The team could also use a defense-first backup catcher and more bullpen help, but for the sake of this article, I want to focus on 2B, RF, and the starting rotation. Now let’s look at some potentially available options.


RIGHT FIELD

Sign Free Agent OF Michael Conforto

The former Mets OF hits free agency before his age 29 season and comes off a down year where he hit 14 homers and had a .729 OPS in 406 ABs. Despite what many would consider a “bad” season, Conforto still finished with a 101 OPS+, which is right at league average. I don’t believe his 2021 season is anything to be concerned about. He struggled with nagging injuries and adjusting back to the full season. In fact, Conforto has been consistently a very solid offensive player for most of his career.

In 7 major league seasons, Conforto has just one (2016) where his OPS+ was below league average and has put up season totals of 130, 140, 122, 127, and 154, which are all significantly above league average. In terms of defense, Conforto is nothing special, but he’s a natural RF that you can count on for at least average defense. He’s also left-handed and crushes right-handed pitching, an area that the Sox lacked in 2021. Locking him up for 4 or 5 years seems like a no-brainer for Hahn, and an obvious way to get the answer in RF that the Sox have been needing for several years.

Conforto’s suitors have remained a bit of a mystery, though the Sox seem like the most obvious fit. The Phillies could also be a fit for the OF, and the Astros are also likely to have interest in Conforto. Given some of the early contracts given out in free agency, it will most likely require the largest contract in White Sox history to get a deal done, but Conforto is more than worth it in my opinion.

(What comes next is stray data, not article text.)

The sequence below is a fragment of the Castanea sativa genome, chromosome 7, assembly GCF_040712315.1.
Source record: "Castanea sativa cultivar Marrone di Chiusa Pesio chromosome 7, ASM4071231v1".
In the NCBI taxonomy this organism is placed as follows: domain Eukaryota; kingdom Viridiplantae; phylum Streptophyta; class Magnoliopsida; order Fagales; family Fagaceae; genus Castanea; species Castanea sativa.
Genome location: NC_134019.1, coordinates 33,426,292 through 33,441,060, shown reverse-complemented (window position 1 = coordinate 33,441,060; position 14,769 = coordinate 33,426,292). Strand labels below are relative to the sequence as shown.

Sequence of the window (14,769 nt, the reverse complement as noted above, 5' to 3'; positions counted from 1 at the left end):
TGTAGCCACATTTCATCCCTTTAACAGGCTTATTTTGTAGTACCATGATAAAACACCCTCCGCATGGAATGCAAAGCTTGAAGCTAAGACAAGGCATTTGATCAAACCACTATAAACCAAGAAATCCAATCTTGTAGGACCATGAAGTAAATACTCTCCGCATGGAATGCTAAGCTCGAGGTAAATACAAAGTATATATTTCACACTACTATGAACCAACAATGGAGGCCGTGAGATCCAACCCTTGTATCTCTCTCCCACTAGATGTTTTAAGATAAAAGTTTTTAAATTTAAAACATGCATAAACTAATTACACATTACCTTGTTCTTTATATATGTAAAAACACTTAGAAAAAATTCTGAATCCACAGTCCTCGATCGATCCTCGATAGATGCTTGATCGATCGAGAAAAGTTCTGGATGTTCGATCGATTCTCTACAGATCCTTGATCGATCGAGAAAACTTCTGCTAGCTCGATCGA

Sign Free Agent OF Kyle Schwarber

Although not a natural fit defensively in RF, Schwarber is coming off what was by far his best offensive season. The soon-to-be 29-year-old slugged 32 homers with an OPS of .928 and an OPS+ of 148, the latter two career highs. Defensively, Schwarber is not great, but improving. As a catcher coming out of college, he does have a strong arm for RF but doesn’t have great speed or range. Those are bonuses, but with someone like Luis Robert in CF, not necessarily requirements. Schwarber is also a left-handed hitter and crushes right-handed pitching, so his bat would be more than welcome in an already-strong White Sox lineup.

Schwarber probably wouldn’t cost as much as Conforto, but at 29, he’ll also be looking for a 4 or 5-year deal. I think if Conforto doesn’t happen, Schwarber should be the main backup plan to answer the RF position, and Sox fans should be more than happy if he’s the opening day RF in 2022.

Sign Free Agent OF Joc Pederson

The White Sox reportedly made Joc Pederson an offer last offseason for 1-year, $10 million prior to signing Adam Eaton. Pederson declined the offer and may have misjudged his market because he ultimately ended up signing with the Cubs for $2 million less. Pederson wouldn’t be a splashy addition by any means, but his history of postseason success cannot be underestimated. Pederson has demonstrated postseason heroics for both the Dodgers and Braves in his career, so much so that some now refer to the 10th month as “Joctober”. He’s better defensively than Schwarber and is also left-handed. He hits right-handers significantly better than lefties, so it’s possible we could see a platoon situation with Adam Engel getting the starts in RF against lefties.